Evaluation of Smoking Trajectories during Telephone Counseling, K. Witkiewitz (PI).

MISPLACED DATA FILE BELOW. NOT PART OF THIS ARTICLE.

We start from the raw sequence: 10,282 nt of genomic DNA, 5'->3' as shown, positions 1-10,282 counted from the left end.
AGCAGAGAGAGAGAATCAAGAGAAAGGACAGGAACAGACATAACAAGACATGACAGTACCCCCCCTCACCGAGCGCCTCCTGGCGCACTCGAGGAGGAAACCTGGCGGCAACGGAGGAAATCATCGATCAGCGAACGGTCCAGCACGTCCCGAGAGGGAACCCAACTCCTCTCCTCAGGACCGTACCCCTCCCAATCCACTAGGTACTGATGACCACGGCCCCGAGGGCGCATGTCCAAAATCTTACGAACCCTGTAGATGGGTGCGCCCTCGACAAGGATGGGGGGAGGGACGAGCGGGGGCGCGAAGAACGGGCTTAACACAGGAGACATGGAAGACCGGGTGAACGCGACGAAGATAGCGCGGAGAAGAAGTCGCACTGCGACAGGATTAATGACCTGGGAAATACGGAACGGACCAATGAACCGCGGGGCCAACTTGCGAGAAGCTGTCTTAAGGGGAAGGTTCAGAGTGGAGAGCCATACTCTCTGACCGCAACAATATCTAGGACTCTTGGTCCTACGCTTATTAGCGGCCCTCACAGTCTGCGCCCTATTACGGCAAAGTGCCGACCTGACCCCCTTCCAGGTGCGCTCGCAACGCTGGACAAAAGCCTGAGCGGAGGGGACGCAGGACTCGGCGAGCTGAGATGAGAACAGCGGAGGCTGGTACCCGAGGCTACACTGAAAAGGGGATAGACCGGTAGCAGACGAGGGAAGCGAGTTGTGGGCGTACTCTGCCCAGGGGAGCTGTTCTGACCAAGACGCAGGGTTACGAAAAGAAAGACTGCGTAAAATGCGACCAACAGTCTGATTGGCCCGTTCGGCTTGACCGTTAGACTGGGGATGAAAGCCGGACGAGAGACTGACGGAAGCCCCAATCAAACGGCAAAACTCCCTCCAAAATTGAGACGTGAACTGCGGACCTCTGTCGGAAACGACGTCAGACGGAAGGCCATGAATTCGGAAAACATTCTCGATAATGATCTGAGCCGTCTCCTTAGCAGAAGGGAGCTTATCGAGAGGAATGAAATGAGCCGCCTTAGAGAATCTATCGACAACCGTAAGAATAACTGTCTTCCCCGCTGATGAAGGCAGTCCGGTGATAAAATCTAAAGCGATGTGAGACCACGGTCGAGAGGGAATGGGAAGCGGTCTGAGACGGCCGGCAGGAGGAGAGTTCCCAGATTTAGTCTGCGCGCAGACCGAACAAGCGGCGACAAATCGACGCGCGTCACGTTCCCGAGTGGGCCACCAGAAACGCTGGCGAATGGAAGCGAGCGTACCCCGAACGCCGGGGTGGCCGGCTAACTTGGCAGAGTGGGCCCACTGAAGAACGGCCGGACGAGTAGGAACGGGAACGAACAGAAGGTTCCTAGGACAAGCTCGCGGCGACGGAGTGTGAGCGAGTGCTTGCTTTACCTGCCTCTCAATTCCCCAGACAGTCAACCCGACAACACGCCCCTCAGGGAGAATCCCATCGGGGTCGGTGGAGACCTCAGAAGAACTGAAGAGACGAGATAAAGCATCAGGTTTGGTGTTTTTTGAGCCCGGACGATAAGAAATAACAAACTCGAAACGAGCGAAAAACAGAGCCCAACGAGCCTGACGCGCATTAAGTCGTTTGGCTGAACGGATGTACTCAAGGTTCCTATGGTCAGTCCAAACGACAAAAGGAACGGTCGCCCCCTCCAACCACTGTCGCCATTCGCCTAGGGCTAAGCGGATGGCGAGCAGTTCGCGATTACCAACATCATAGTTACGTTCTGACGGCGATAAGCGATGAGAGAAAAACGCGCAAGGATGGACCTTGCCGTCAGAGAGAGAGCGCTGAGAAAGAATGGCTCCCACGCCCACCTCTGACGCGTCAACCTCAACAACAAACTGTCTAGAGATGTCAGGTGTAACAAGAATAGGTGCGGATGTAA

Tobacco use is the leading preventable cause of death in the United States, with cigarette smoking accounting for approximately 1 in 5 deaths every year. To combat smoking rates a network of telephone-based smoking cessation counseling services or "quitlines" provide all smokers in the United States with smoking cessation resources; currently there are quitlines in all 50 states, as well as 10 provinces of Canada (McAfee, 2007). Free & Clear (F&C), a quitline vendor located in Seattle Washington, has a client-base of 50 million people across the United States. F&C is contracted to provide services by 16 state governments and over 230 commercial clients (health plans and employers). The proposed study will be an analysis of smoking data from a subsample of 60,000 quitline clients (n = 2,500) who received services from F&C between October 2007 and May 2008. The goal of the proposed study is to evaluate trajectories of smoking, as well as predictors of smoking trajectories, during the course of five quitline counseling calls and 6- and 12-months following the initial quitline contact. Specifically, we are interested in studying whether the pattern of smoking observed during the course of the five calls is predictive of longer term smoking cessation outcomes. It is hypothesized that individuals will display heterogeneous and discontinuous patterns of smoking, as reported at each quitline call and follow-up assessment points. The ultimate objective of this research is to identify predictors of smoking cessation outcomes following contact with telephone tobacco counseling services. To meet this objective we intend to evaluate both distal and proximal predictors of smoking status during the course of receiving F&C services and 6- and 12-months following the initial quitline contact. This research has the potential to identify additional points of intervention for telephone-based smoking cessation services.